The Lilith Fair festival was a welcome change in the late ‘90s. A number of female artists finally found the audiences they deserved. Sarah McLachlan and her cohorts proved to the music industry that women musicians could be profitable in the marketplace. It lasted only for a few years, and then the women’s movement in music all but disappeared.
Was Lilith responsible for the short-lived careers of Meredith Brooks and Sixpence None the Richer? Can we blame it for Jewel’s foray into techno-pop? I wish. What has happened in the years since is that serious female artists writing in the same territories that many females have mastered before (namely, introspective, singer-songwriter tunes and plaintive ballads) have been all but forgotten in popular music. Female artists dominating the Billboard charts these days are pop teens and R&B ladies.
Lest we forget the power of a woman writing and singing a personal, simple song, Rosie Thomas is here to remind us. She writes in the style of a number of successful women who have come before her in the music industry. The opener “Since You’ve Been Around” is more alt-country than anything else. It’s a gorgeous song. It shuffles along, relying mostly on a quiet acoustic guitar. But the melody is what makes it special.
This moves into “Pretty Dress”, which sounds like a Tori Amos verse paired with a chorus appropriate for Michelle Branch, but much more accomplished. “Loose Ends” utilizes a bluesy groove and an organ straight out of a roots rock band. This segues into the ballad “It Don’t Matter to the Sun”, with just Thomas’s voice and an electric piano. It’s a nice ballad, once performed by Garth Brooks on his Chris Gaines album, and Thomas infuses it with enough emotion to make it a success here. The variety of these songs keeps the album fresh despite the reprocessing of old themes and styles.
This is Thomas’ first album that features musicians outside of her circle of family and friends. It also features special guest Ed Harcourt (not credited in the liner notes for some reason) dueting with Thomas on “Let It Be Me”, which, according to the All Music Guide, has been released in almost 500 different incarnations. Did it have to be recorded again? Probably not. It certainly didn’t have to be sequenced where it is in the album.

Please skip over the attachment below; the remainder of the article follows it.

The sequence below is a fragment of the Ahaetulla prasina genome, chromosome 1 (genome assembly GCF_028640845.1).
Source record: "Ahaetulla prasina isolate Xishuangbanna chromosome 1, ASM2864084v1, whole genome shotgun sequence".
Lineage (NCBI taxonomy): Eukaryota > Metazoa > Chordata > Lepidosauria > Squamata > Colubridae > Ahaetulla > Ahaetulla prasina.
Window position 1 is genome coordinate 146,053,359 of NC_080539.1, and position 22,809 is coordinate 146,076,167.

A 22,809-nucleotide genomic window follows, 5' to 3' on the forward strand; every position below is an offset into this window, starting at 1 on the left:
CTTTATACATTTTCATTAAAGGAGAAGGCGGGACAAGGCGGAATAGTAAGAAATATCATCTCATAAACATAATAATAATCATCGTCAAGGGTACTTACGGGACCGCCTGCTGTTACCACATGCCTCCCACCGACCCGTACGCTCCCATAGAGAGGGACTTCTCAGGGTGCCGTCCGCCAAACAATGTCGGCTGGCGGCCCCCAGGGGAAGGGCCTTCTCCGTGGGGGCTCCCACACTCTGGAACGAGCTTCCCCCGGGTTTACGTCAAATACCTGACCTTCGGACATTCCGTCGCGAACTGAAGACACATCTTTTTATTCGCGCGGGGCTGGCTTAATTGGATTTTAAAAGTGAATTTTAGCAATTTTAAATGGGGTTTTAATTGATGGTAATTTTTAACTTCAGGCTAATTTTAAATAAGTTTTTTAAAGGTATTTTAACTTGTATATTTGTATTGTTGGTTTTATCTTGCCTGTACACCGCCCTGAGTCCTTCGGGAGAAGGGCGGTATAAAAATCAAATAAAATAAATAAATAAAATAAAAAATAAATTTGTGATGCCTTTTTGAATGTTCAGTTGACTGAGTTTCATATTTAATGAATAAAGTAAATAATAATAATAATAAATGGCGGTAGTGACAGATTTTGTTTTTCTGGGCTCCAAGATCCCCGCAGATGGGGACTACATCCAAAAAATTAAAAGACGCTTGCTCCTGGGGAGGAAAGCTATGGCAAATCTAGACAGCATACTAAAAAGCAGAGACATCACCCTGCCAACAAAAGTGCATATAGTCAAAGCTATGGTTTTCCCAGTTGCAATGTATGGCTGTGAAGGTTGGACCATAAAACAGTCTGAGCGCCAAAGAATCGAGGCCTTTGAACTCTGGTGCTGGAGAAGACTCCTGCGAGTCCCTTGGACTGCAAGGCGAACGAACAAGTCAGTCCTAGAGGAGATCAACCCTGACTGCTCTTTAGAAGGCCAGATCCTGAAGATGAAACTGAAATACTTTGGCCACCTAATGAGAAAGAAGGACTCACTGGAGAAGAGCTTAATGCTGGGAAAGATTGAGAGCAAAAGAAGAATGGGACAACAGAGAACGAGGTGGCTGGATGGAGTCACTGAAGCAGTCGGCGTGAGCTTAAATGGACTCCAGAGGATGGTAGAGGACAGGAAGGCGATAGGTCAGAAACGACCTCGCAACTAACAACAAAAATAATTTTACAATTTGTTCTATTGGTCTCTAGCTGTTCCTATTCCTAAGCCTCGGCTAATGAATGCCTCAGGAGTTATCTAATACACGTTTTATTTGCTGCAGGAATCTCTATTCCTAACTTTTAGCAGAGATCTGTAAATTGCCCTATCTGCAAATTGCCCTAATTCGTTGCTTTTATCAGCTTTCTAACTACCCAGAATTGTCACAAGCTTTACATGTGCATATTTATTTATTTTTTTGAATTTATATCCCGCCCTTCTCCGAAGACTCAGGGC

After the initial shape-shifting Thomas partakes in during the first handful of tracks, she settles into a light-rock rut that gives the album a sleepy, bedtime feel. The risks taken in the early part of the album give way to secure, safe territory. The songs are never unpleasant, but they don’t reach the highs achieved by the first few songs. Let me put it this way, if this CD were played in a coffee shop, people probably wouldn’t lower the volume of their conversations. There’s beauty in many of the later songs, especially the closer, “Tomorrow”, but the pace never quickens and the melodies are never demanding of the listener. They’re also rarely as reliable and memorable as the earlier melodies.
It all sounds amazing, though. Production work by Mike Busbee is superb. He never allows the songs to become sappy. The instruments are always warm and inviting. The occasional strings are classy additions instead of overwhelming excess. But even great sounds can’t revive tired-sounding songs.
Thomas may have been perfect for a second- or third-tier Lilith Fair stage, a place where people expect slow, introspective, sweet songwriting. However, if she hopes to capture a larger audience, she may want to first capture herself a faster metronome.
// Sound Affects
"The man whose songs were recorded by Johnny Cash, Alan Jackson, Ricky Skaggs, David Allan Coe, The Highwaymen, and countless others succumbs to time’s cruel cue that the only token of permanence we have to offer are the effects of shared moments and memories.READ the article